Hypermagnesemia is a serum magnesium concentration greater than 2.6 mg/dL.
Causes of hypermagnesemia include: renal failure, increased magnesium intake such as laxatives and antacids, treatment of eclampsia with intravenous MgSO4, and lithium-based psychotropic drugs which can reduce magnesium excretion.
Clinical presentations of hypermagnesemia include: lethargy, drowsiness, hypotension, nausea, vomiting, facial flushing, urinary retention, ileus, loss of DTRs, respiratory depression, respiratory arrest, oliguria, shortness of breath, and cardiac arrest (> 15 mg/dL).
At serum magnesium concentrations greater than 6 mg/dL, the ECG shows prolongation of the PR interval, widening of the QRS complex, increased T-wave amplitude, and irregular conduction.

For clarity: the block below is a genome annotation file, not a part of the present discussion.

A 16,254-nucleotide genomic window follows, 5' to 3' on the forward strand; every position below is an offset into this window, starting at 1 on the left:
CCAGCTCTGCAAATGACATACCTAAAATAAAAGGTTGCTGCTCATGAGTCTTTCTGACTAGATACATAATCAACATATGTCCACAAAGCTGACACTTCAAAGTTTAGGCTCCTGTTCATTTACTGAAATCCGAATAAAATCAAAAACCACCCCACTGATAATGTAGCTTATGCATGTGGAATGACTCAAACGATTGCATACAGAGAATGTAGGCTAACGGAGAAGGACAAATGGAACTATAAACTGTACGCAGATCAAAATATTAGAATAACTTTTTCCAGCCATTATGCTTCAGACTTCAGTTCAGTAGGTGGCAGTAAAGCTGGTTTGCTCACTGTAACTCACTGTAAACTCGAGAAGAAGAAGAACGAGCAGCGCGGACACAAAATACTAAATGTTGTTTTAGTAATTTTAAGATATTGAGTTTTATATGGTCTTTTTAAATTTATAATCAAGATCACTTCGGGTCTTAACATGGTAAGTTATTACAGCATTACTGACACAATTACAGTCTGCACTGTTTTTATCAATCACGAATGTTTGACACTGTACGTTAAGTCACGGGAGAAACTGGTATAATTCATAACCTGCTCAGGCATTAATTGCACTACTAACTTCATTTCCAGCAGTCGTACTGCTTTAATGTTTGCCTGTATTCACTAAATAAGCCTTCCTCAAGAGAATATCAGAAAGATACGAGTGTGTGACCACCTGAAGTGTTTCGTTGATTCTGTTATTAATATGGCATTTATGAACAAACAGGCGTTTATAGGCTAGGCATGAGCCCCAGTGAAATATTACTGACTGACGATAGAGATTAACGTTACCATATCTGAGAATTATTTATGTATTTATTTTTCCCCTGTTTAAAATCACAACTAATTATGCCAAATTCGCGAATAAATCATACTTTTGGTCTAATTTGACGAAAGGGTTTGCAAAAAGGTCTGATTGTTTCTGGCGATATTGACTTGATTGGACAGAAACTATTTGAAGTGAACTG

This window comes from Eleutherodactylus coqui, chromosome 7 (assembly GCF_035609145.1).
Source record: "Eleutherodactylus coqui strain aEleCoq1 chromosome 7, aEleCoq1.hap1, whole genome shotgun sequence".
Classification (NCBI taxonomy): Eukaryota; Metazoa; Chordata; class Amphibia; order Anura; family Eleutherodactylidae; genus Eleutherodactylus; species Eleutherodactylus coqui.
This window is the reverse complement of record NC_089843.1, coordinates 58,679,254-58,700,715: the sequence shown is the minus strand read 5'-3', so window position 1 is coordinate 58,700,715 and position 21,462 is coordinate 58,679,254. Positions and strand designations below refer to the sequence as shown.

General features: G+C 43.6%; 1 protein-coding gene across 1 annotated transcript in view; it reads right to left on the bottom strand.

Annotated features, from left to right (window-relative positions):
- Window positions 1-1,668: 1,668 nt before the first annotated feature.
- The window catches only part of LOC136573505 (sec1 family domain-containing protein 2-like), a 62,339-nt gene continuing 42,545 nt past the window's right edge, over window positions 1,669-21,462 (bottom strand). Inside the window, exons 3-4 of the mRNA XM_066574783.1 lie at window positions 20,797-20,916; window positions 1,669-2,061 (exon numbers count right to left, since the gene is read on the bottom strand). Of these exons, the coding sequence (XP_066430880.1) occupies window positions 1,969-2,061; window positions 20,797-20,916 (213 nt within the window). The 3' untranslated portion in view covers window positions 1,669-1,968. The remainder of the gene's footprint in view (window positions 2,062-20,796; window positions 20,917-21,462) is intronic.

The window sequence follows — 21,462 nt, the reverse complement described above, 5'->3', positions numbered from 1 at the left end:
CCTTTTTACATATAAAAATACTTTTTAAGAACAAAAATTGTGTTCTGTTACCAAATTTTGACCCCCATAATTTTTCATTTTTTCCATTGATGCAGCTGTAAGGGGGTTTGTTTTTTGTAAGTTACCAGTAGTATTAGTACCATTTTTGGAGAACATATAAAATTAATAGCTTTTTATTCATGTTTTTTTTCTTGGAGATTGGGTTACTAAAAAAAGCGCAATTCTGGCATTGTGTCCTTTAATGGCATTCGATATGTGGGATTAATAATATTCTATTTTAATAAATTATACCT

The withdrawal of the magnesium infusion is usually sufficient to treat most cases of hypermagnesemia when the patient has normal renal function.
Hydration should be initiated with saline diuresis and furosemide.
Administration of intravenous furosemide can increase magnesium excretion when volume status and renal function are adequate.
In patients who have severe complications, calcium gluconate or calcium chloride can be used to treat hypermagnesemia.
These medications work by increasing the levels of calcium in the blood, which can help counteract the muscle and heart effects of excess magnesium.
Patients who have ARF or ESRD may require hemodialysis. Peritoneal dialysis can also be used to effectively remove magnesium in patients who cannot tolerate hemodialysis.
Take Home Message
In conclusion, hypermagnesemia is a serum magnesium > 2.6 mg/dL.
The major cause is renal failure.
Symptoms include hypotension, respiratory depression, and cardiac arrest.
Diagnosis is by measurement of serum magnesium concentration.
Treatment includes intravenous calcium gluconate and possibly furosemide.